Finally, each pixel contributes a weighted vote to the histogram — the weight of the vote is simply the gradient magnitude |G| at the given pixel.

Let’s make this more clear by taking a look at our example image divided up into 16 x 16 pixel cells:

Figure 7: First, let's divide up image up into 16 x 16 pixel cells.

Figure 7: First, let’s divide up image up into 16 x 16 pixel cells.

And then for each of these cells, we are going to compute a histogram of oriented gradients using 9  orientations  (or bins) per histogram:

An example of a histogram of gradients using the orientations as bins. We'll construct a histogram like this for each of the 16 x 16 pixel cells.

Figure 8: An example of a histogram of gradients using the orientations as bins. We’ll construct a histogram like this for each of the 16 x 16 pixel cells.

Here is a more revealing animation were we can visually see a different histogram computed for each of the cells:

Figure 9: Computing a histogram of oriented gradients for each cell in the image.

Figure 9: Computing a histogram of oriented gradients for each cell in the image.

At this point, we could collect and concatenated each of these histograms to form our final feature vector. However, it’s beneficial to apply block normalization, which we’ll review in the next section.

Step 4: Contrast normalization over blocks

To account for changes in illumination and contrast, we can normalize the gradient values locally. This requires grouping the “cells” together into larger, connecting “blocks”. It is common for these blocks to overlap, meaning that each cell contributes to the final feature vector more than once.

Again, the number of blocks are rectangular; however, our units are no longer pixels — they are the cells! Dalal and Triggs report that using either 2 x 2 or 3 x 3  cells_per_block  obtains reasonable accuracy in most cases.

Here is an example where we have taken an input region of an image, computed a gradient histogram for each cell, and then locally grouped the cells into overlapping blocks:

Figure 10: Contrast normalization is performed over multiple overlapping cells. Using this scheme each cell is represented in the histogram multiple times; however, this redundancy actually improves accuracy.

Figure 10: Contrast normalization is performed over multiple overlapping cells. Using this scheme, each cell is represented in the histogram multiple times; however, this redundancy actually improves accuracy.

For each of the cells in the current block we concatenate their corresponding gradient histograms, followed by either L1 or L2 normalizing the entire concatenated feature vector. Again, performing this type of normalization implies that each of the cells will be represented in the final feature vector multiple times but normalized by a different value. While this multi-representation is redundant and wasteful of space, it actually increases performance of the descriptor.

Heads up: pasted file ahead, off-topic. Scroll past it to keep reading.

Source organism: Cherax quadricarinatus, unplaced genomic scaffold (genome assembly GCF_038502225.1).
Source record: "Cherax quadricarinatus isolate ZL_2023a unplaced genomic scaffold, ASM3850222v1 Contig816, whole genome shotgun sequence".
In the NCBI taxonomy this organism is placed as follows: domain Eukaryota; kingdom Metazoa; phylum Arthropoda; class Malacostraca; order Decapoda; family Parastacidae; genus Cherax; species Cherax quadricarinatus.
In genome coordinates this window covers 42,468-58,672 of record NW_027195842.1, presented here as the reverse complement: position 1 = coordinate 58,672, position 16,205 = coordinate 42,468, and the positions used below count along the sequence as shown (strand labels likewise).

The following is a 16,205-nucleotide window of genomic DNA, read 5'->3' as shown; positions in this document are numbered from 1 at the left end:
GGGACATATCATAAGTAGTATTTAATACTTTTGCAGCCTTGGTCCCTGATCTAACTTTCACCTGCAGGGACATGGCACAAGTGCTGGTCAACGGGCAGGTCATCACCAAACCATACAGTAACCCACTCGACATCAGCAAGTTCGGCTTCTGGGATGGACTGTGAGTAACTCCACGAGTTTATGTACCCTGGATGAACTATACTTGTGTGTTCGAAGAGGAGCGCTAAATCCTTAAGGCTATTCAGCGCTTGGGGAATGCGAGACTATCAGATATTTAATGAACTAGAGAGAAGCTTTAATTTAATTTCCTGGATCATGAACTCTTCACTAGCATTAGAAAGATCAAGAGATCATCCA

Finally, after all blocks are normalized, we take the resulting histograms, concatenate them, and treat them as our final feature vector.

Where are HOG descriptors implemented?

HOG descriptors are implemented inside the OpenCV and scikit-image library. However, the OpenCV implementation is not very flexible and is primarily geared towards the Dalal and Triggs implementation. The scikit-image implementation is far more flexible, and thus we will primarily use the scikit-image implementation throughout this course.

How do I use HOG descriptors?

Here is an example of how to compute HOG descriptors using scikit-image:

(2017-11-28) Update for skimage: In  scikit-image==0.12 , the  normalise  parameter has been updated to  transform_sqrt . The  transform_sqrt  performs the exact same operation, only with a different name. If you’re using an older version of  scikit-image  (again, before the v0.12 release), then you’ll want to change  transform_sqrt  to  normalise .

In  scikit-image==0.15  the default value of  block_norm="L1"  has been deprecated and changed to  block_norm="L2-Hys" . Therefore, for this lesson we’ll explicitly specify  block_norm="L1" . Doing this will avoid it switching to  "L2-Hys"  with version updates without us knowing (and yielding incorrect car logo identification results).

We can also visualize the resulting HOG image:

Figure 11: Visualizing the HOG descriptor. It's not a perfect representation of the HOG feature vector, but it can lend some insight into the impact your parameter choices make.